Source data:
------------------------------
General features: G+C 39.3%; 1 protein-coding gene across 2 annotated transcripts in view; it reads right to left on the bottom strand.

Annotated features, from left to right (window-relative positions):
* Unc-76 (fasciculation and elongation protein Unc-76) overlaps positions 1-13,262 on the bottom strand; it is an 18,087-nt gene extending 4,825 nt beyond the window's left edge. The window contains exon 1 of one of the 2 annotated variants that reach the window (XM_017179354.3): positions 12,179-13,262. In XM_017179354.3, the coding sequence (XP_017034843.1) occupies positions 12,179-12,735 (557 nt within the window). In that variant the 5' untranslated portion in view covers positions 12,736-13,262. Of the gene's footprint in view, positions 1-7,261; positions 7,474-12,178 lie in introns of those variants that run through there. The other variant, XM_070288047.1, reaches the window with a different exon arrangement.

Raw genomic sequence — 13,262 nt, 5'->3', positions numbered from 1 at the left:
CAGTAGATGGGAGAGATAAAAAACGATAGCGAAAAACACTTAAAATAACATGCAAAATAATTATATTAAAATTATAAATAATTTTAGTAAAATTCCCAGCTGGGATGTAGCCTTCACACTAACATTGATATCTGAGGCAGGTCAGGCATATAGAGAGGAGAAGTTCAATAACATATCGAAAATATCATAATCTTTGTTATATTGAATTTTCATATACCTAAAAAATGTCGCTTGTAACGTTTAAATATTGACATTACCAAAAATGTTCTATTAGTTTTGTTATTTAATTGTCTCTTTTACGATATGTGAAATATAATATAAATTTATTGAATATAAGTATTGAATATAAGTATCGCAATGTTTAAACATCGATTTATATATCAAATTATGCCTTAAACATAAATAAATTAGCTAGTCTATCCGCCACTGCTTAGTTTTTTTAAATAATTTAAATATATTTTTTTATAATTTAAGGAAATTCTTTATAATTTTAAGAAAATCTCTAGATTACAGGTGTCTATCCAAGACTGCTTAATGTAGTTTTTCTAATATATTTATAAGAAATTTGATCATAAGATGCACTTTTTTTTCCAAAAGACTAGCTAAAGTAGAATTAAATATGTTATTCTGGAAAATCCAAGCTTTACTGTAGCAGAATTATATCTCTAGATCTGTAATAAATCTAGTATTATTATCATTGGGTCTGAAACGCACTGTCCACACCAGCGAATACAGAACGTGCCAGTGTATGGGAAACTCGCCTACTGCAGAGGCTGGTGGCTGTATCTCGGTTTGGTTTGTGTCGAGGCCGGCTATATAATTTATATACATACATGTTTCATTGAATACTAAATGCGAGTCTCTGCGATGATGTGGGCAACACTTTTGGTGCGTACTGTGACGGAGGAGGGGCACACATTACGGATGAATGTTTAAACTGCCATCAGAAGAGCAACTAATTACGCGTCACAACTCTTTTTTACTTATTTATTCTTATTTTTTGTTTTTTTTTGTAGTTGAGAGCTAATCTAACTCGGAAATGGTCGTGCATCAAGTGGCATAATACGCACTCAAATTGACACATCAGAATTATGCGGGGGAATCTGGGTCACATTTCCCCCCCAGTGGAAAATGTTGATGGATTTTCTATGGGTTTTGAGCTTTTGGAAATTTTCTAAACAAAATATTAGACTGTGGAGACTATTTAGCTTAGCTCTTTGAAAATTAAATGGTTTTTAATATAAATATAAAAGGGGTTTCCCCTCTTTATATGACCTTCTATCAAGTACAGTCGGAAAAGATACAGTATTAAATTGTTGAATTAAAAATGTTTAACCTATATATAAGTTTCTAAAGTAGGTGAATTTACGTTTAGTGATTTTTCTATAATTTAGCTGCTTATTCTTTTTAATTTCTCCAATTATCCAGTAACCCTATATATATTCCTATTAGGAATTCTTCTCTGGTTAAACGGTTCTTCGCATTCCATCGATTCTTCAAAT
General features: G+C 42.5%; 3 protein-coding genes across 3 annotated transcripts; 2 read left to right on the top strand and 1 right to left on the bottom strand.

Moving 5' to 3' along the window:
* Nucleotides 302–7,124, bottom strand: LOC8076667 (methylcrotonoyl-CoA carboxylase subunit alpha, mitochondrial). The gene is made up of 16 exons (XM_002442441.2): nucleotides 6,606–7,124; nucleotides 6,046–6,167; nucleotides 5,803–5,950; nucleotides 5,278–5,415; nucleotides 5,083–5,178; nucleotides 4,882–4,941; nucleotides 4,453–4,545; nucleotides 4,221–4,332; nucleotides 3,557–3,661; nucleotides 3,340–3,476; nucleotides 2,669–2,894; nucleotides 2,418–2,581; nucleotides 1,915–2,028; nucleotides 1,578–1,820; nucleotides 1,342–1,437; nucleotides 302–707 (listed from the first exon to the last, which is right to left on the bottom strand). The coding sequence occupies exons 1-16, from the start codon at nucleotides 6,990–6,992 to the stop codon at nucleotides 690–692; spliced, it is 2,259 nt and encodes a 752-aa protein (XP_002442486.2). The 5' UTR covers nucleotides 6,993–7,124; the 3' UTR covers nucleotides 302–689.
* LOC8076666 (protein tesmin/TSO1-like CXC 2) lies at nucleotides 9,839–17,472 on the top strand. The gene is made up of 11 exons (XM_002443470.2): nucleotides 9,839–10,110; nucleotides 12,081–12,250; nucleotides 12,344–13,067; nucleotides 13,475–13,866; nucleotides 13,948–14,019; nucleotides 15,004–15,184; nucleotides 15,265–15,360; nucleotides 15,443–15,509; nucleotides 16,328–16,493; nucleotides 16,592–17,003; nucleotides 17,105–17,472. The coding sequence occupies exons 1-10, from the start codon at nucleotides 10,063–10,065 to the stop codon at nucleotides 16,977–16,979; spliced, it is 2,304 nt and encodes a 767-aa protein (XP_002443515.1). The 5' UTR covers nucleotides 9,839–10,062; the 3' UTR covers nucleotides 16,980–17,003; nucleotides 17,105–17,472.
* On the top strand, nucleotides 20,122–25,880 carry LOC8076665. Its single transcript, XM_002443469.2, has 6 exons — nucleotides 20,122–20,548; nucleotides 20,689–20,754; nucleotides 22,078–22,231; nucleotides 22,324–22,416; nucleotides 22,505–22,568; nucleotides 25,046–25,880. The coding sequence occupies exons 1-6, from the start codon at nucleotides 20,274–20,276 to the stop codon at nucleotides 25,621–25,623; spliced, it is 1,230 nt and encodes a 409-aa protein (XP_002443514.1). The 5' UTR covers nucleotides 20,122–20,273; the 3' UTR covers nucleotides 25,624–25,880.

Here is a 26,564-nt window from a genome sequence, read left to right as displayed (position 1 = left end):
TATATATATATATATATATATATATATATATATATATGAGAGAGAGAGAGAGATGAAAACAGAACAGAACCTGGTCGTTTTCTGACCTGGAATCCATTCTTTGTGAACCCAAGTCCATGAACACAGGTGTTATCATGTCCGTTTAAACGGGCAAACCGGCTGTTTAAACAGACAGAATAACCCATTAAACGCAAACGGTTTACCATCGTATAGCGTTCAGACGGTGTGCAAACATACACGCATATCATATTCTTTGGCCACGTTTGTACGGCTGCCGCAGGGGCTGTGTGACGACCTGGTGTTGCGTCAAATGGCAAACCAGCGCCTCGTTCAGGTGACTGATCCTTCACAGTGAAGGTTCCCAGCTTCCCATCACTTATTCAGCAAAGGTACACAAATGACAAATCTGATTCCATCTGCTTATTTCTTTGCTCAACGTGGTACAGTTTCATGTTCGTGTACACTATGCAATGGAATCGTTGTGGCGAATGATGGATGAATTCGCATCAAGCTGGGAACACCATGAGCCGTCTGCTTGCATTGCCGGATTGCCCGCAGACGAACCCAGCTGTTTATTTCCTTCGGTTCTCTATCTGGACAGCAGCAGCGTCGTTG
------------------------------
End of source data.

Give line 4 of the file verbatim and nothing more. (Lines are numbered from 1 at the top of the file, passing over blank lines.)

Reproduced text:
Raw genomic sequence — 13,262 nt, 5'->3', positions numbered from 1 at the left: